Organisations are adopting new services and innovations to manage supplies within the Indirect Procurement category for MRO (maintenance, repair and operations). Here we explore strategies and how your supplier can support you in your search for the right solutions for your business.
MRO procurement is complex. Engineers who are based across multiple sites may be making thousands of low-value purchases, meaning agreeing upon and adhering to a single MRO purchasing strategy is difficult.
“We know from talking to our own customers that inventory is near the top of the agenda for category managers,” says Mike England, President EMEA, RS Components. “Many companies haven’t dedicated enough time to dealing with inventory, so there can be huge inefficiencies in this area.”
Recent research by RS Components and the Chartered Institute of Procurement and Supply (CIPS), which represents procurement professionals globally, highlighted this issue. The research included a global survey of 851 CIPS members, 46% of whom identified managed inventory options as one of the most important conversations they have with suppliers when planning future relationships.
The survey also revealed that organisations are increasingly adopting new services and innovations to manage this complex area of business. You can read all the details in the Indirect Procurement Report 2018: drives of change & how to respond (available to download now).
Top strategies in place for managing MRO
The RS Components and CIPS research demonstrates that procurement professionals are talking to suppliers about a range of ways to handle MRO. As well as discussing managed inventory options with suppliers (46%), they are talking about knowledge services to help procurement (56%), new product innovations (53%), business services to help procurement (46%) and delivery options (45%).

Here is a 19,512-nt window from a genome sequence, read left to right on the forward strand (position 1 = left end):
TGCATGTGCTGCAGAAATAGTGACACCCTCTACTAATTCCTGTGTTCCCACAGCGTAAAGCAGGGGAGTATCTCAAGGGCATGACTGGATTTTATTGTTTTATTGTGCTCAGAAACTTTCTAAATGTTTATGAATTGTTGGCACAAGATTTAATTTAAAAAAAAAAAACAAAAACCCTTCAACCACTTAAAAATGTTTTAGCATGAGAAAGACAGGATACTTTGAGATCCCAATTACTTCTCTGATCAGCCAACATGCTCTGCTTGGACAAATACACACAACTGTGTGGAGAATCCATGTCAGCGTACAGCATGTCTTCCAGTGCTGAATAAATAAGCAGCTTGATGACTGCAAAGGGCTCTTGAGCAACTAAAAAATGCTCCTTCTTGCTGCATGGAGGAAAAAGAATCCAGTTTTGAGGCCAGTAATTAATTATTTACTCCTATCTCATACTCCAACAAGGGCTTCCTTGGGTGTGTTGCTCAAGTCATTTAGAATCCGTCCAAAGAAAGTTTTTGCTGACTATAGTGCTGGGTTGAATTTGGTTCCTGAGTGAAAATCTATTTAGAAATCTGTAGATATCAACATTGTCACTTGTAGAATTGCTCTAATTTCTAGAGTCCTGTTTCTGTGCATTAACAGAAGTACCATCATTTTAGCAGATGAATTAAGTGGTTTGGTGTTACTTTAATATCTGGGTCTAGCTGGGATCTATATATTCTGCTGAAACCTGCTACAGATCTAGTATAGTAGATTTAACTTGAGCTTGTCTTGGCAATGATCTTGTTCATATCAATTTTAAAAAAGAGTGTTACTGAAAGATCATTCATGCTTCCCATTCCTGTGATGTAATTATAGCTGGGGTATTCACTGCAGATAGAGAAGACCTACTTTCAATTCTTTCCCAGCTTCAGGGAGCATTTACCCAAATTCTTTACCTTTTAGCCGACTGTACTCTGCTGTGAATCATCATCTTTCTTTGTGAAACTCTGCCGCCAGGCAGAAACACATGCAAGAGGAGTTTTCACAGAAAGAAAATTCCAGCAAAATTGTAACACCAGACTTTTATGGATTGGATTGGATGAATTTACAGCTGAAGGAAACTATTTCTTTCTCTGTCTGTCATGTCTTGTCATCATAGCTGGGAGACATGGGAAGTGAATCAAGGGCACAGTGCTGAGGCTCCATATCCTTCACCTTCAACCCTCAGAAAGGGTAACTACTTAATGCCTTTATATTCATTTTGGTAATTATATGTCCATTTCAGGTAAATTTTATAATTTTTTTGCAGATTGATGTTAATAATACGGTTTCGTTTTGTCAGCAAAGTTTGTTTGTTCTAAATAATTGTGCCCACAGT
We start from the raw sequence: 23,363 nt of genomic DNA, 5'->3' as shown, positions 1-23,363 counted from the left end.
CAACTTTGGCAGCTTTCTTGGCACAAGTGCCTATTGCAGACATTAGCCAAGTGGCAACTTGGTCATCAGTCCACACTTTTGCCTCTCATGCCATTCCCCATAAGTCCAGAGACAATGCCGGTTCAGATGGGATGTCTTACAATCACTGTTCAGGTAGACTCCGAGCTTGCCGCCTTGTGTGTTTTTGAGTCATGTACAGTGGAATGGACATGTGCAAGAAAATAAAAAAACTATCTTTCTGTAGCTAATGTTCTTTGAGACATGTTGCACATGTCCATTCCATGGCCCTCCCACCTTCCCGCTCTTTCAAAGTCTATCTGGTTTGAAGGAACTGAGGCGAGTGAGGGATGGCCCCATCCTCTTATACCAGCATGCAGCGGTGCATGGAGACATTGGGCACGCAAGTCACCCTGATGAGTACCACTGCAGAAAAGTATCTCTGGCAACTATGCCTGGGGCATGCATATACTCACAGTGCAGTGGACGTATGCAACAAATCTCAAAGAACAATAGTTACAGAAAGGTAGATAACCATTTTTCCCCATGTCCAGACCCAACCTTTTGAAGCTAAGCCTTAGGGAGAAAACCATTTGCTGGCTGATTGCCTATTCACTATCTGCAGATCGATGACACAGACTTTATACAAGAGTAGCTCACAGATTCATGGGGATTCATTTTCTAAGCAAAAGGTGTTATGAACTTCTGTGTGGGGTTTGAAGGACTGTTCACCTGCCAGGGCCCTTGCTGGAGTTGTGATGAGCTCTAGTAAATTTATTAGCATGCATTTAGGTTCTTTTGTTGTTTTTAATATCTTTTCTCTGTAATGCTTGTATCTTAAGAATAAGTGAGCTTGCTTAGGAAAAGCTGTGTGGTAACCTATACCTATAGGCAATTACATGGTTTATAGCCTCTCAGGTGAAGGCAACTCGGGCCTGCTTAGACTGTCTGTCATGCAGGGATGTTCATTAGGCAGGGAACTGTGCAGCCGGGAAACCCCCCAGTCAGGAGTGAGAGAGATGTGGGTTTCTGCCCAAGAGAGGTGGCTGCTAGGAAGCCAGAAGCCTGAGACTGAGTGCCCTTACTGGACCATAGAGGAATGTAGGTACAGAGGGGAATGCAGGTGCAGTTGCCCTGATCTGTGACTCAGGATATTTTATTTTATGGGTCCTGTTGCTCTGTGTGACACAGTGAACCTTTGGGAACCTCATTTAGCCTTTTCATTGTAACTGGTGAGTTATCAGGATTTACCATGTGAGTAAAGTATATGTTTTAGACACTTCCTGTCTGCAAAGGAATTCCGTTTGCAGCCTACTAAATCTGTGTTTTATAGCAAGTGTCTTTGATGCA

Talk is being followed by action. Vendor-managed inventory (VMI) is the most common MRO strategy that companies currently use for fast-moving, low-value MRO parts (39%). In second place is production substitution (27%). Calibration services come third (25%), although this is the number one strategy in the UK (33%). These are trailed by outsourced management of engineering stores (21%) and energy monitoring of specific assets (20%).
“Many companies haven’t dedicated enough time to dealing with inventory, so there can be huge inefficiencies in this area”Mike England, President EMEA, RS Components
The benefits of vendor-managed inventory
These figures show that outsourcing services to suppliers is a growing trend. For many organisations, the attraction of outsourcing is that it frees up employee time by removing responsibility for complex MRO purchasing.
This is certainly the case with the most popular MRO strategy, vendor-managed inventory (VMI), which offers organisations a number of benefits. UK respondents list its advantages such as reduction in the time spent raising individual orders (68%), better visibility of stock (58%), improved productivity (48%) and increased product availability (47%).
England agrees: “VMI solves a lot the issues around time and inefficiencies. It means that a supplier such as RS can take over your inventory, ensure products are constantly restocked to the right levels, while providing a clear breakdown of all the spending and usage so that further inefficiencies can be made in future.
“Most of all,” he continues, “it frees up the time of engineers and procurement professionals to concentrate on work that adds value to the business.”